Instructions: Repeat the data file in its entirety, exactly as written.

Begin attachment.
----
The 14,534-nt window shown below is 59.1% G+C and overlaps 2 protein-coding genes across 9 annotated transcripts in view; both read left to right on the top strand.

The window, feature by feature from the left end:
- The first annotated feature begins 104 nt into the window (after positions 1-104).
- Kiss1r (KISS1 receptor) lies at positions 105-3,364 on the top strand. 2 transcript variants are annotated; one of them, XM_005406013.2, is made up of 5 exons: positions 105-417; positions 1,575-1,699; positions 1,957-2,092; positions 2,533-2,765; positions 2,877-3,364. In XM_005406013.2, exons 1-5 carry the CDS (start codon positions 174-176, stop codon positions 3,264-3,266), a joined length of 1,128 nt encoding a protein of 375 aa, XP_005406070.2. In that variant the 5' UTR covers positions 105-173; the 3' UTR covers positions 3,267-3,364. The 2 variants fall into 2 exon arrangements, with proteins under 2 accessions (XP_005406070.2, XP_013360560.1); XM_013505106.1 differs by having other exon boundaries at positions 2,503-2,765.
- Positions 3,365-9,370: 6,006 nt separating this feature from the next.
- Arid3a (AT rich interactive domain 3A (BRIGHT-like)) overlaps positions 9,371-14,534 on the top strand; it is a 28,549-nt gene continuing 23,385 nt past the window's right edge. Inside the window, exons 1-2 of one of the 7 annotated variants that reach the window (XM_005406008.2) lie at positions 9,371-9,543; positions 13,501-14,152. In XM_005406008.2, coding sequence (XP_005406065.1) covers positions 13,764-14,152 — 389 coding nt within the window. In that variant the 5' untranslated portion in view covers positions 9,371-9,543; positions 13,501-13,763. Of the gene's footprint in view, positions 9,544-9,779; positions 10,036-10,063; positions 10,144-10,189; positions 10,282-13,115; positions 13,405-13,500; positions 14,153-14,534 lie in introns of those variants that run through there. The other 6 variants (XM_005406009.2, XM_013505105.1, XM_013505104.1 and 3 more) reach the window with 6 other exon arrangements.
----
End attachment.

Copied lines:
The 14,534-nt window shown below is 59.1% G+C and overlaps 2 protein-coding genes across 9 annotated transcripts in view; both read left to right on the top strand.

The window, feature by feature from the left end:
- The first annotated feature begins 104 nt into the window (after positions 1-104).
- Kiss1r (KISS1 receptor) lies at positions 105-3,364 on the top strand. 2 transcript variants are annotated; one of them, XM_005406013.2, is made up of 5 exons: positions 105-417; positions 1,575-1,699; positions 1,957-2,092; positions 2,533-2,765; positions 2,877-3,364. In XM_005406013.2, exons 1-5 carry the CDS (start codon positions 174-176, stop codon positions 3,264-3,266), a joined length of 1,128 nt encoding a protein of 375 aa, XP_005406070.2. In that variant the 5' UTR covers positions 105-173; the 3' UTR covers positions 3,267-3,364. The 2 variants fall into 2 exon arrangements, with proteins under 2 accessions (XP_005406070.2, XP_013360560.1); XM_013505106.1 differs by having other exon boundaries at positions 2,503-2,765.
- Positions 3,365-9,370: 6,006 nt separating this feature from the next.
- Arid3a (AT rich interactive domain 3A (BRIGHT-like)) overlaps positions 9,371-14,534 on the top strand; it is a 28,549-nt gene continuing 23,385 nt past the window's right edge. Inside the window, exons 1-2 of one of the 7 annotated variants that reach the window (XM_005406008.2) lie at positions 9,371-9,543; positions 13,501-14,152. In XM_005406008.2, coding sequence (XP_005406065.1) covers positions 13,764-14,152 — 389 coding nt within the window. In that variant the 5' untranslated portion in view covers positions 9,371-9,543; positions 13,501-13,763. Of the gene's footprint in view, positions 9,544-9,779; positions 10,036-10,063; positions 10,144-10,189; positions 10,282-13,115; positions 13,405-13,500; positions 14,153-14,534 lie in introns of those variants that run through there. The other 6 variants (XM_005406009.2, XM_013505105.1, XM_013505104.1 and 3 more) reach the window with 6 other exon arrangements.